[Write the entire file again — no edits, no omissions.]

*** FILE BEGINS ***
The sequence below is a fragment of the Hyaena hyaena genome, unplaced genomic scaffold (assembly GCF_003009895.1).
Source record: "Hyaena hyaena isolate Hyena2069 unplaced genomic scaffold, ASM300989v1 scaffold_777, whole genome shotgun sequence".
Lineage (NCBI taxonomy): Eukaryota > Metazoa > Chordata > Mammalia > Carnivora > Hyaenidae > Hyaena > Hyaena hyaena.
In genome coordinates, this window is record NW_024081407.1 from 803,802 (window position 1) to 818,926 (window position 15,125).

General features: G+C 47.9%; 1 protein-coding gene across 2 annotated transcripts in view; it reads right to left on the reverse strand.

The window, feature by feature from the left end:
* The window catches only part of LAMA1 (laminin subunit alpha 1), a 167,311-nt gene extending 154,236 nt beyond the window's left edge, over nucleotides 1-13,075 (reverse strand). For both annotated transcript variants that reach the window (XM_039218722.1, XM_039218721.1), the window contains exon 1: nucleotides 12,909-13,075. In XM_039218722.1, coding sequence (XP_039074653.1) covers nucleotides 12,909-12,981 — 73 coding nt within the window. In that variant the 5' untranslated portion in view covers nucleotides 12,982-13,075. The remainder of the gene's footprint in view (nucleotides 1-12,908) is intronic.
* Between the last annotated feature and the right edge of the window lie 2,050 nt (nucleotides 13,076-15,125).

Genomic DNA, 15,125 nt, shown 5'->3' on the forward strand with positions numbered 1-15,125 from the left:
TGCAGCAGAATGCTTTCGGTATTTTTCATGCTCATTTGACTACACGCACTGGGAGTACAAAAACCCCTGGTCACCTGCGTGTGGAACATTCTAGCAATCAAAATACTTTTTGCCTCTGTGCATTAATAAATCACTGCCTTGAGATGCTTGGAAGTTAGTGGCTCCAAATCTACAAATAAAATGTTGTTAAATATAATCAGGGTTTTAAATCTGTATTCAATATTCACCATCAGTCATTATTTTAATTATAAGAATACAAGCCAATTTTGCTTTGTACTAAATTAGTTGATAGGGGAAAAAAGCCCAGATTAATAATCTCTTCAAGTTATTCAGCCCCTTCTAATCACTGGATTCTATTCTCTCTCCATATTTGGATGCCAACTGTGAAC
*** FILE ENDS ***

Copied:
The sequence below is a fragment of the Hyaena hyaena genome, unplaced genomic scaffold (assembly GCF_003009895.1).
Source record: "Hyaena hyaena isolate Hyena2069 unplaced genomic scaffold, ASM300989v1 scaffold_777, whole genome shotgun sequence".
Lineage (NCBI taxonomy): Eukaryota > Metazoa > Chordata > Mammalia > Carnivora > Hyaenidae > Hyaena > Hyaena hyaena.
In genome coordinates, this window is record NW_024081407.1 from 803,802 (window position 1) to 818,926 (window position 15,125).

General features: G+C 47.9%; 1 protein-coding gene across 2 annotated transcripts in view; it reads right to left on the reverse strand.

The window, feature by feature from the left end:
* The window catches only part of LAMA1 (laminin subunit alpha 1), a 167,311-nt gene extending 154,236 nt beyond the window's left edge, over nucleotides 1-13,075 (reverse strand). For both annotated transcript variants that reach the window (XM_039218722.1, XM_039218721.1), the window contains exon 1: nucleotides 12,909-13,075. In XM_039218722.1, coding sequence (XP_039074653.1) covers nucleotides 12,909-12,981 — 73 coding nt within the window. In that variant the 5' untranslated portion in view covers nucleotides 12,982-13,075. The remainder of the gene's footprint in view (nucleotides 1-12,908) is intronic.
* Between the last annotated feature and the right edge of the window lie 2,050 nt (nucleotides 13,076-15,125).

Genomic DNA, 15,125 nt, shown 5'->3' on the forward strand with positions numbered 1-15,125 from the left:
TGCAGCAGAATGCTTTCGGTATTTTTCATGCTCATTTGACTACACGCACTGGGAGTACAAAAACCCCTGGTCACCTGCGTGTGGAACATTCTAGCAATCAAAATACTTTTTGCCTCTGTGCATTAATAAATCACTGCCTTGAGATGCTTGGAAGTTAGTGGCTCCAAATCTACAAATAAAATGTTGTTAAATATAATCAGGGTTTTAAATCTGTATTCAATATTCACCATCAGTCATTATTTTAATTATAAGAATACAAGCCAATTTTGCTTTGTACTAAATTAGTTGATAGGGGAAAAAAGCCCAGATTAATAATCTCTTCAAGTTATTCAGCCCCTTCTAATCACTGGATTCTATTCTCTCTCCATATTTGGATGCCAACTGTGAAC